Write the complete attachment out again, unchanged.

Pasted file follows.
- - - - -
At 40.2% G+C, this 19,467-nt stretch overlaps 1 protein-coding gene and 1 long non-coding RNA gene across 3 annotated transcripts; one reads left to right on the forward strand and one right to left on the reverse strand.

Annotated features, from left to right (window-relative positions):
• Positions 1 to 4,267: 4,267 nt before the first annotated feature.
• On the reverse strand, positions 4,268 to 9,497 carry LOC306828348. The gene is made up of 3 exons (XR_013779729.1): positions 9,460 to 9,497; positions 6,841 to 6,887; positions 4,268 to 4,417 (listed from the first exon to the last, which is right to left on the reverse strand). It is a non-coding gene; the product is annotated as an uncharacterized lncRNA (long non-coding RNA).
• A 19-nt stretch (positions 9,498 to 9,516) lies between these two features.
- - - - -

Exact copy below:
At 40.2% G+C, this 19,467-nt stretch overlaps 1 protein-coding gene and 1 long non-coding RNA gene across 3 annotated transcripts; one reads left to right on the forward strand and one right to left on the reverse strand.

Annotated features, from left to right (window-relative positions):
• Positions 1 to 4,267: 4,267 nt before the first annotated feature.
• On the reverse strand, positions 4,268 to 9,497 carry LOC306828348. The gene is made up of 3 exons (XR_013779729.1): positions 9,460 to 9,497; positions 6,841 to 6,887; positions 4,268 to 4,417 (listed from the first exon to the last, which is right to left on the reverse strand). It is a non-coding gene; the product is annotated as an uncharacterized lncRNA (long non-coding RNA).
• A 19-nt stretch (positions 9,498 to 9,516) lies between these two features.